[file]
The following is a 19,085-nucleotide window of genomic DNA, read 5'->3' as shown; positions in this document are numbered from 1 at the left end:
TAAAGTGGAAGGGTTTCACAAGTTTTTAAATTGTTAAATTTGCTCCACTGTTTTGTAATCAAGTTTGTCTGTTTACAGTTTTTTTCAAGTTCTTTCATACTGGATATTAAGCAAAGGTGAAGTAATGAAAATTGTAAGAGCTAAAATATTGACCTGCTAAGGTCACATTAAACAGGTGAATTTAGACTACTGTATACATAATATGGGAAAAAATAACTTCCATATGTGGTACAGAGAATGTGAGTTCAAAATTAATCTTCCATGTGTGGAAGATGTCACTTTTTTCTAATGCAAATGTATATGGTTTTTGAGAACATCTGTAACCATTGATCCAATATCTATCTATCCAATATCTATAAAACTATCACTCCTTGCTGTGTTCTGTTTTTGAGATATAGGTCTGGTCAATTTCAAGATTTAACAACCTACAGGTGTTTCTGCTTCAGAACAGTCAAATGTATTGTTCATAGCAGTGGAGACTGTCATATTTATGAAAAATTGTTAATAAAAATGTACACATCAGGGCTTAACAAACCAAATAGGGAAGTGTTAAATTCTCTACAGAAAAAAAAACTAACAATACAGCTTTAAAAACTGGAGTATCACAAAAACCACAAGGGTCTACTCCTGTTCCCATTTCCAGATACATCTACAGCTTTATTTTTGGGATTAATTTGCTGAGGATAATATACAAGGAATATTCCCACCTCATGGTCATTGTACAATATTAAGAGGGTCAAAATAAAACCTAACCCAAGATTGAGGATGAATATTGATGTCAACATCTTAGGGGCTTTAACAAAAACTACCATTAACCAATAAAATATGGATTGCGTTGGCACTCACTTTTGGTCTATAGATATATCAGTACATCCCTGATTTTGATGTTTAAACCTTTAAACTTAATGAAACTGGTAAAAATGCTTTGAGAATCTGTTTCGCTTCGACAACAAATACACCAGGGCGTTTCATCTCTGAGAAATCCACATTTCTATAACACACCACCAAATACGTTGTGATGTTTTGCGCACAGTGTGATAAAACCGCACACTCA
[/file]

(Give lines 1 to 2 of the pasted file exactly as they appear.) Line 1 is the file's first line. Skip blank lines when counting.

The following is a 19,085-nucleotide window of genomic DNA, read 5'->3' as shown; positions in this document are numbered from 1 at the left end:
TAAAGTGGAAGGGTTTCACAAGTTTTTAAATTGTTAAATTTGCTCCACTGTTTTGTAATCAAGTTTGTCTGTTTACAGTTTTTTTCAAGTTCTTTCATACTGGATATTAAGCAAAGGTGAAGTAATGAAAATTGTAAGAGCTAAAATATTGACCTGCTAAGGTCACATTAAACAGGTGAATTTAGACTACTGTATACATAATATGGGAAAAAATAACTTCCATATGTGGTACAGAGAATGTGAGTTCAAAATTAATCTTCCATGTGTGGAAGATGTCACTTTTTTCTAATGCAAATGTATATGGTTTTTGAGAACATCTGTAACCATTGATCCAATATCTATCTATCCAATATCTATAAAACTATCACTCCTTGCTGTGTTCTGTTTTTGAGATATAGGTCTGGTCAATTTCAAGATTTAACAACCTACAGGTGTTTCTGCTTCAGAACAGTCAAATGTATTGTTCATAGCAGTGGAGACTGTCATATTTATGAAAAATTGTTAATAAAAATGTACACATCAGGGCTTAACAAACCAAATAGGGAAGTGTTAAATTCTCTACAGAAAAAAAAACTAACAATACAGCTTTAAAAACTGGAGTATCACAAAAACCACAAGGGTCTACTCCTGTTCCCATTTCCAGATACATCTACAGCTTTATTTTTGGGATTAATTTGCTGAGGATAATATACAAGGAATATTCCCACCTCATGGTCATTGTACAATATTAAGAGGGTCAAAATAAAACCTAACCCAAGATTGAGGATGAATATTGATGTCAACATCTTAGGGGCTTTAACAAAAACTACCATTAACCAATAAAATATGGATTGCGTTGGCACTCACTTTTGGTCTATAGATATATCAGTACATCCCTGATTTTGATGTTTAAACCTTTAAACTTAATGAAACTGGTAAAAATGCTTTGAGAATCTGTTTCGCTTCGACAACAAATACACCAGGGCGTTTCATCTCTGAGAAATCCACATTTCTATAACACACCACCAAATACGTTGTGATGTTTTGCGCACAGTGTGATAAAACCGCACACTCA